A friend who lived in England brought a kite [de kitesurfe]. When I saw that, I was dying to do it. Even with the prostheses made by me, I went to two different schools and the teachers said: ‘very cool your willpower and such, but you won’t get it, because you don’t have the movement of the knee’. This left me stumped, I thought ‘you don’t want to teach me everything well, that’s your decision, but I’m going to learn, I’m going to’.
How did you manage to learn without having this training?
I bought a kite and asked the sea rescue people to take me to the high seas and drop me there. So I made mistakes, falling a lot, but over time I learned what the prosthesis needed so I could stay in the right position. So, this lonely learning process was super important.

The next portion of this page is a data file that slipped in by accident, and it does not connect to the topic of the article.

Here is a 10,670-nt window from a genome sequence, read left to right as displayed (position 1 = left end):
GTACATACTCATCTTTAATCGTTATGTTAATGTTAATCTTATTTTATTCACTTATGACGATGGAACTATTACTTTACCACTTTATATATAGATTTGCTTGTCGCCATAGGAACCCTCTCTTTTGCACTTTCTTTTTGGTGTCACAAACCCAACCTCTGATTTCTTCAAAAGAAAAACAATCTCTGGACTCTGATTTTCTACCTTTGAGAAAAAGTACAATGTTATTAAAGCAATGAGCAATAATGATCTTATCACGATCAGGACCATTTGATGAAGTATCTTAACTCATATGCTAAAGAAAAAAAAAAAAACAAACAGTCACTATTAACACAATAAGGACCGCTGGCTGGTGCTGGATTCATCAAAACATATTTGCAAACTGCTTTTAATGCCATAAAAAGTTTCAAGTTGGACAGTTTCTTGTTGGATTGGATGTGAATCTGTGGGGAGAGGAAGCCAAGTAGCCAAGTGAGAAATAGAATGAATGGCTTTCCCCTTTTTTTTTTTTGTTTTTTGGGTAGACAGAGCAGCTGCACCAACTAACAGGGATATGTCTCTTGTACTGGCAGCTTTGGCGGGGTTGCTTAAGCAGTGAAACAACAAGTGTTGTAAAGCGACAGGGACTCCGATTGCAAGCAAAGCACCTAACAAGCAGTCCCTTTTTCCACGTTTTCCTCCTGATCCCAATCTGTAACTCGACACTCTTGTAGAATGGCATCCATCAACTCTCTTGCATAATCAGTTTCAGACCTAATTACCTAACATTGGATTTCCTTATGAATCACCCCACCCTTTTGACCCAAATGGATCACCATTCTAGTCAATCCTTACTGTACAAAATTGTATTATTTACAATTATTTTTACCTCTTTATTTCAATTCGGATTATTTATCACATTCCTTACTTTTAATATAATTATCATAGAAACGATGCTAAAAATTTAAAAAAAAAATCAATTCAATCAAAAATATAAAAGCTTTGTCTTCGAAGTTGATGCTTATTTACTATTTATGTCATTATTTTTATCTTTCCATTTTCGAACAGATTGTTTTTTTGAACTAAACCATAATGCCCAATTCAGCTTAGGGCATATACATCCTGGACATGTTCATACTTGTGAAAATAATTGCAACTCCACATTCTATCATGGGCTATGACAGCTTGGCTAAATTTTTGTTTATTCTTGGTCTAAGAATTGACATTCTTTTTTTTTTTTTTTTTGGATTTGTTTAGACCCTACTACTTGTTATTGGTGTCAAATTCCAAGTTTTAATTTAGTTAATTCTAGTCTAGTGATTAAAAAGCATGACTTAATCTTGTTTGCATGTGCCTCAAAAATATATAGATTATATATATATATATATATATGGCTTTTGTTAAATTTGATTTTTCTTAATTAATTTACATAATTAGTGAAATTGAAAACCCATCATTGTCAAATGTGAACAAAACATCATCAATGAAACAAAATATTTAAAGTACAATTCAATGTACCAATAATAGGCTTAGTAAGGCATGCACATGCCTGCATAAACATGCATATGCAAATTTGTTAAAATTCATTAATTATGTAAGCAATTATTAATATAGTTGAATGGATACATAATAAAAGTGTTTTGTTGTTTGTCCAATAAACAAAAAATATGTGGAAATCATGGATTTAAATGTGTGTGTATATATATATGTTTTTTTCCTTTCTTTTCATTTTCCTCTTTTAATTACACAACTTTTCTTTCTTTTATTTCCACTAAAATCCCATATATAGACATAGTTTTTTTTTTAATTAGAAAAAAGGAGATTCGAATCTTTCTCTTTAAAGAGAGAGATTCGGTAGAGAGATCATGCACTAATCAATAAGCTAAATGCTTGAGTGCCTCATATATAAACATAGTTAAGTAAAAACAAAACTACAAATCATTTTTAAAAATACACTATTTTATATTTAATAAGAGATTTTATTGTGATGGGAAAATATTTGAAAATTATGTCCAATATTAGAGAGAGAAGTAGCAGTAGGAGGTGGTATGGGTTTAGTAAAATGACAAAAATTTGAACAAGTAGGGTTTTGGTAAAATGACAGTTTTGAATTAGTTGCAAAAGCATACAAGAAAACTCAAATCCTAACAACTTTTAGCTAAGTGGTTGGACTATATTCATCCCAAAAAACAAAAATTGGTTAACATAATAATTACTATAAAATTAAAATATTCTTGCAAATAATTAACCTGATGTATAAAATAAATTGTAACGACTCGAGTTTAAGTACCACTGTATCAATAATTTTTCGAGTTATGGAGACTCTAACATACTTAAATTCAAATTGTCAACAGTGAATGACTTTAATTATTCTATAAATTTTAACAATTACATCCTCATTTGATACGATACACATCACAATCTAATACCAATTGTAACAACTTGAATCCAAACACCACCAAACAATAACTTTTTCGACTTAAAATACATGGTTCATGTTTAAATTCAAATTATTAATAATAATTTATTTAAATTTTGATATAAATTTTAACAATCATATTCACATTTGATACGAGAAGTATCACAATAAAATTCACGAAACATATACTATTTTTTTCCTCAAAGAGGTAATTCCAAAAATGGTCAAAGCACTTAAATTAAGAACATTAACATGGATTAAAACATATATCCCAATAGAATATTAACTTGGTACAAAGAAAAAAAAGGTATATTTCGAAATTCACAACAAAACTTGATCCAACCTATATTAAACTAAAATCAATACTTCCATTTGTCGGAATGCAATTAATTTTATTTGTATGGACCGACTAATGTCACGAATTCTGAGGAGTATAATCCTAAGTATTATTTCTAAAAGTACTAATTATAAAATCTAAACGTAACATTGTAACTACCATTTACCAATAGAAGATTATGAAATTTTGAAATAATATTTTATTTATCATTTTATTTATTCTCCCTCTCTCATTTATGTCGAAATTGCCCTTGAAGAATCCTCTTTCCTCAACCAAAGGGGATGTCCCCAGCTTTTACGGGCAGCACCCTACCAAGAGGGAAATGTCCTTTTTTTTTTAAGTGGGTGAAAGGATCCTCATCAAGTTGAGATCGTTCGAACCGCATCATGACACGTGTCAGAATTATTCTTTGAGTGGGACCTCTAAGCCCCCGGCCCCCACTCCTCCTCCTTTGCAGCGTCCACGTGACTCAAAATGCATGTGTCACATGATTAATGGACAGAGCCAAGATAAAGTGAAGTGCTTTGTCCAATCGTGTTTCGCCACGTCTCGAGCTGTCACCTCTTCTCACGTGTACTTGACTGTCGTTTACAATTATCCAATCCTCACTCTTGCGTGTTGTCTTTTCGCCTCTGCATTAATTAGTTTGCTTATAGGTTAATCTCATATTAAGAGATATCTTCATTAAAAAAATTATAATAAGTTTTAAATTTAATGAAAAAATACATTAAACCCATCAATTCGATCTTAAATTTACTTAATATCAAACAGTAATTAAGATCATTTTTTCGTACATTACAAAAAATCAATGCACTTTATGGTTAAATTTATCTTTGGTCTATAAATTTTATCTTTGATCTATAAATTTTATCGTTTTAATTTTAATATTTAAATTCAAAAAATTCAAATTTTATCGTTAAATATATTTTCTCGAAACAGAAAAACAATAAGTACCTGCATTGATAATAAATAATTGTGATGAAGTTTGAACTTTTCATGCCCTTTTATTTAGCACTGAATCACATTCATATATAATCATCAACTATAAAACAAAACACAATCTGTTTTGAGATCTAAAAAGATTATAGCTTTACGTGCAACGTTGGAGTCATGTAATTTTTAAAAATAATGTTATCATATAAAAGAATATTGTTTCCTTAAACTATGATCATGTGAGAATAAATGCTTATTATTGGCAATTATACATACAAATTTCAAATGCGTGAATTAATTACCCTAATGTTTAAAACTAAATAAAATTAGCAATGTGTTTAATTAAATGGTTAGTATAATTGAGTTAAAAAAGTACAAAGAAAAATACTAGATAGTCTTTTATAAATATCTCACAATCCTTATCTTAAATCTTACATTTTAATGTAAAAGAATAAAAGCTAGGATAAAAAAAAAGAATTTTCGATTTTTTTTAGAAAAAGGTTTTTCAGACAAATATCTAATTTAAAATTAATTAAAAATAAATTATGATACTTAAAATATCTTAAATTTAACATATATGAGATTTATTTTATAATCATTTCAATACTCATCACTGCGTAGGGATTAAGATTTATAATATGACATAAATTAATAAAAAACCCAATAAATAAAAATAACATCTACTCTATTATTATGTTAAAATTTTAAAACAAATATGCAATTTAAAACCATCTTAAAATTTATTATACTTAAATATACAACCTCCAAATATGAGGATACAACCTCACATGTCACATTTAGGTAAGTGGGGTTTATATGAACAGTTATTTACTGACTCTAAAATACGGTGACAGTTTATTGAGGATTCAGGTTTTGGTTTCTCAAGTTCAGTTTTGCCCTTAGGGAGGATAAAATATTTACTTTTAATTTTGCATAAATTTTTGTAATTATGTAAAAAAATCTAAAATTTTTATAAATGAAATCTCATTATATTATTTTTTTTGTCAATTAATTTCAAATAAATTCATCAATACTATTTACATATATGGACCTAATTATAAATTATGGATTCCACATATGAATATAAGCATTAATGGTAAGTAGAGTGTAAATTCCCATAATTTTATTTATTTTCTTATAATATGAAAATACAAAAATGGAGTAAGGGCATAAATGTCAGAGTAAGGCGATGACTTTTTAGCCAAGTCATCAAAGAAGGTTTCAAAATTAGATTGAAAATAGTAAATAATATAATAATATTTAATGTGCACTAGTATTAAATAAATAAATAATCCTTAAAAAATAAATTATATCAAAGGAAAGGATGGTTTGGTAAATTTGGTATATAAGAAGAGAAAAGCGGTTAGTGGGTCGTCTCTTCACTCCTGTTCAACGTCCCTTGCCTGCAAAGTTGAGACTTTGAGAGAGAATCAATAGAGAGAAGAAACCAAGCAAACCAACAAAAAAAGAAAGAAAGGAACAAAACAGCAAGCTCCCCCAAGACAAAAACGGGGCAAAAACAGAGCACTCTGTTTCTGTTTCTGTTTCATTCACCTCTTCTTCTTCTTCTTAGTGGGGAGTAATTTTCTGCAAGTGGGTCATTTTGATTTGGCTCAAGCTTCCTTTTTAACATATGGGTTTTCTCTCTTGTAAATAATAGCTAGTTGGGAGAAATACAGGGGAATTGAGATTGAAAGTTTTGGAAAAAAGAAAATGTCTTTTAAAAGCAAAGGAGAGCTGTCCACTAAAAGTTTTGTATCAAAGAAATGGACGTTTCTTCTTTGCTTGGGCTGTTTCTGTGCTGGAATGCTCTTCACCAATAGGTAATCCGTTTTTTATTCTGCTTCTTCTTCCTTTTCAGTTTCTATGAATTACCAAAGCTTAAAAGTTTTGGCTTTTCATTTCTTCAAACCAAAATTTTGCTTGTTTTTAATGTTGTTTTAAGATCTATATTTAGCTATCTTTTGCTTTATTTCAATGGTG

Sounds like you have a connection to the water, how was the transition from kite surfing to snowboarding?
I have a very strong connection with water and especially with the sea. Now I am taking an ocean sailing course. After two snowboarding trips, where I couldn’t stand up, I felt like I was on a mission to build a prosthesis so I could practice. However, at the time I was CEO, I worked twelve hours a day and making prostheses like this is a time-consuming process for those who do not have a mechanic shop. On a trip to the United States I was told about a man who had lost a leg in the war and had built a specific prosthesis. I called this company and asked them to send it by mail. On the other end of the line, the attendant laughed and said, ‘you’re crazy, nobody buys a prosthesis by mail’. After a while I went to Austria and managed to snowboard for the first time.
And what was it like to become a professional in the sport and go to the Paralympics in 2014?